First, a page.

The Mamiya family is seeking a husband for their daughter, Noriko, but she has ideas of her own. Played by the extraordinary Setsuko Hara, Noriko impulsively chooses her childhood friend, at once fulfilling her family’s desires while tearing them apart. A seemingly simple story, Early Summer is one of Yasujiro Ozu’s most complex works—a nuanced examination of life’s changes across three generations. The Criterion Collection is proud to present one of the director’s most enduring classics. —The Criterion Collection
Yasujiro Ozu was born in the old Fukagawa district of Tokyo, to a fertilizer merchant, in 1903. In 1923, after a couple of years as an assistant teacher in rural Japan, Ozu was hired as assistant cameraman at the Shochiku Motion Picture Company. Early in his career, Ozu began to experiment with an idiosyncratic film style that ran contrary to the conventions of Japanese or Hollywood cinema of the day. He strove to reduce and simplify his film style; he cast such mainstays as the fade, the dissolve, and the pan from his cinematic palette. He shot solely from a low camera angle, using a 50mm lens, and he subordinated spatial continuity to visual aesthetics. Ozu directed his first film in 1927,The Sword of Penitence. In 1932, he began to hit his creative stride with the touching comedy I Was Born, But…, which was his first commercial success. During World War II, he made few films such as There Was a Father.
After the war, Ozu reached his creative peak and made some of his finest… read more
After watching this film, I grew a different appreciation for Ozu. I got the sense that he really connected with Setsuko Hara's character and wonder if he was a feminist at heart, not unlike Hayao Miyazaki.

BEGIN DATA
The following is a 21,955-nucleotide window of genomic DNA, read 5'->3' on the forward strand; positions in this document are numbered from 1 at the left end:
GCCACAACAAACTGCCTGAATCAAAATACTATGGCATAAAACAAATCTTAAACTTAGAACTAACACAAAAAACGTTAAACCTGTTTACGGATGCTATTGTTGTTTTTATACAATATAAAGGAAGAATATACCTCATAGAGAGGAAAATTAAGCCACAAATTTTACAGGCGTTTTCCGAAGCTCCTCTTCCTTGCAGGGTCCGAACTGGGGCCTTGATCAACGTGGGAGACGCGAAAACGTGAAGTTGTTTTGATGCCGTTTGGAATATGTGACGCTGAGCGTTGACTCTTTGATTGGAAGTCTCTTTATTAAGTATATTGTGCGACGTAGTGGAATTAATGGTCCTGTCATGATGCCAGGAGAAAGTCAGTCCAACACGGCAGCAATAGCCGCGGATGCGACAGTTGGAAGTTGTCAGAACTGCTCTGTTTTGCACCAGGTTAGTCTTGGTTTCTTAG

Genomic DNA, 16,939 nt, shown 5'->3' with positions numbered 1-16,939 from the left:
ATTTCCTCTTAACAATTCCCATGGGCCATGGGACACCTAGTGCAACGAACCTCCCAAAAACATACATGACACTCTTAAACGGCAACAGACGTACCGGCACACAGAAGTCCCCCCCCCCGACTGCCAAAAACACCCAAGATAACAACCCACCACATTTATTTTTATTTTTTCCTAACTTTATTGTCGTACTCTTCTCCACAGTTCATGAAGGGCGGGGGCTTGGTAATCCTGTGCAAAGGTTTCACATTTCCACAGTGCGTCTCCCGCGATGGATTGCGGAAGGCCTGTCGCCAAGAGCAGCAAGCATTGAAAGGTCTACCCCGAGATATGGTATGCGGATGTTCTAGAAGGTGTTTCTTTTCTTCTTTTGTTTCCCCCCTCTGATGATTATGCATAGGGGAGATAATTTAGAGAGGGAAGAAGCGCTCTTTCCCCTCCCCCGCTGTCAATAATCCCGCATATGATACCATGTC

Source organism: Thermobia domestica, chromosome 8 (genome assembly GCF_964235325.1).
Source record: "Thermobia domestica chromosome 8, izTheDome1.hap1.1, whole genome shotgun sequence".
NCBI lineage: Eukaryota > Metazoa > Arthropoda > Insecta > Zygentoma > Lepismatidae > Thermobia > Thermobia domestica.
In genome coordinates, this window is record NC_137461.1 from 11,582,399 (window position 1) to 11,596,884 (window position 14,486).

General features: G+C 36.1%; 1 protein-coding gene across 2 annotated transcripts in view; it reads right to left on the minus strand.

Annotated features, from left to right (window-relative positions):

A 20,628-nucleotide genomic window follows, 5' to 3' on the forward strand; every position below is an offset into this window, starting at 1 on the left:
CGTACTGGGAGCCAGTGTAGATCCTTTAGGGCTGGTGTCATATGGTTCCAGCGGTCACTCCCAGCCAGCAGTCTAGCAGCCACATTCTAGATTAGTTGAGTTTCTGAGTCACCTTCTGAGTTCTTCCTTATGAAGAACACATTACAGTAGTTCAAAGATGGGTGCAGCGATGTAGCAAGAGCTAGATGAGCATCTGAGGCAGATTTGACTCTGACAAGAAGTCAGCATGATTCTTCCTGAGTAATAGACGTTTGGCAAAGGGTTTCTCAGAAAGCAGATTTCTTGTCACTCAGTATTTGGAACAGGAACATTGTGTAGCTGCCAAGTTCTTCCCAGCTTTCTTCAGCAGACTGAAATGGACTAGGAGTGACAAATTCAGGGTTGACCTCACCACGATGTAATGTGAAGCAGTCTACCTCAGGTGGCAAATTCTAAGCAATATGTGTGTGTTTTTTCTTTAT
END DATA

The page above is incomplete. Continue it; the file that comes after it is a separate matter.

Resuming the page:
I admire how Ozu unspools the layers of the family using some exposition and their ordinary interactions they partake in while sitting or eating. The camera remains, for the most part, at seat-floor level enhancing the intimacy of the interactions. Especially for a film that hardly has any POV shots, it's suprising how intimate the film is. The shot framing made me feel like a guest or a ghost looking in on them.
Best known in the West for her work with Ozu, Awashima performed well into her 80s.
“Touched by a masterpiece, a person begins to hear in himself that same call of truth which prompted the artist to his creative act. When a link is established between the work and its beholder, the… read review
This is an excellent film and I enjoyed it, but for some reason it didn’t register as much as the other Ozu film I’ve seen, ‘Late Spring.’ Noriko, the two small boys (especially the youngest) and… read review
I’m finding that I have to view Ozu’s movies more than one time in order to judge them with any justice. So I will have to watch this one again soon. Some of the moments in the movie with the two boys… read review